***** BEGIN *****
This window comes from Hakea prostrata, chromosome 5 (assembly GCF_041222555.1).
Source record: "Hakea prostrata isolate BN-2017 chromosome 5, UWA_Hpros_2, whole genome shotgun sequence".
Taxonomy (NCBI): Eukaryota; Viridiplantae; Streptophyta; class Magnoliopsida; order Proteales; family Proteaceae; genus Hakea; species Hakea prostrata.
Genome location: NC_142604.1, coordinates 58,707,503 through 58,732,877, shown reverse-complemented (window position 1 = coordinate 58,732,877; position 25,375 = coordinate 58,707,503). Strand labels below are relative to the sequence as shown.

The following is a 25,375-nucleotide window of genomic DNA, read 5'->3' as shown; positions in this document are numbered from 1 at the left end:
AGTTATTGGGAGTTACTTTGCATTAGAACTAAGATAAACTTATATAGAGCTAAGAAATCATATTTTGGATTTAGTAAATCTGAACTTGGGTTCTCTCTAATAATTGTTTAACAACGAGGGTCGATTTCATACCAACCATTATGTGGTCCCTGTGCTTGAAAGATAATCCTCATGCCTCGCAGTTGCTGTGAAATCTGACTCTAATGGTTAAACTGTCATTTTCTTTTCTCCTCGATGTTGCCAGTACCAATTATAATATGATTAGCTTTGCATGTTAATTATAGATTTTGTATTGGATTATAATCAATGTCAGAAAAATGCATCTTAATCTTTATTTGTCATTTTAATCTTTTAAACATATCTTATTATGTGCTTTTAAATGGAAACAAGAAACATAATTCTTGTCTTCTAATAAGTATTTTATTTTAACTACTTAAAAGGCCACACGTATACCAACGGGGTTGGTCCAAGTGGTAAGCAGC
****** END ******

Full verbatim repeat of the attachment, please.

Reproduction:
This window comes from Hakea prostrata, chromosome 5 (assembly GCF_041222555.1).
Source record: "Hakea prostrata isolate BN-2017 chromosome 5, UWA_Hpros_2, whole genome shotgun sequence".
Taxonomy (NCBI): Eukaryota; Viridiplantae; Streptophyta; class Magnoliopsida; order Proteales; family Proteaceae; genus Hakea; species Hakea prostrata.
Genome location: NC_142604.1, coordinates 58,707,503 through 58,732,877, shown reverse-complemented (window position 1 = coordinate 58,732,877; position 25,375 = coordinate 58,707,503). Strand labels below are relative to the sequence as shown.

The following is a 25,375-nucleotide window of genomic DNA, read 5'->3' as shown; positions in this document are numbered from 1 at the left end:
AGTTATTGGGAGTTACTTTGCATTAGAACTAAGATAAACTTATATAGAGCTAAGAAATCATATTTTGGATTTAGTAAATCTGAACTTGGGTTCTCTCTAATAATTGTTTAACAACGAGGGTCGATTTCATACCAACCATTATGTGGTCCCTGTGCTTGAAAGATAATCCTCATGCCTCGCAGTTGCTGTGAAATCTGACTCTAATGGTTAAACTGTCATTTTCTTTTCTCCTCGATGTTGCCAGTACCAATTATAATATGATTAGCTTTGCATGTTAATTATAGATTTTGTATTGGATTATAATCAATGTCAGAAAAATGCATCTTAATCTTTATTTGTCATTTTAATCTTTTAAACATATCTTATTATGTGCTTTTAAATGGAAACAAGAAACATAATTCTTGTCTTCTAATAAGTATTTTATTTTAACTACTTAAAAGGCCACACGTATACCAACGGGGTTGGTCCAAGTGGTAAGCAGC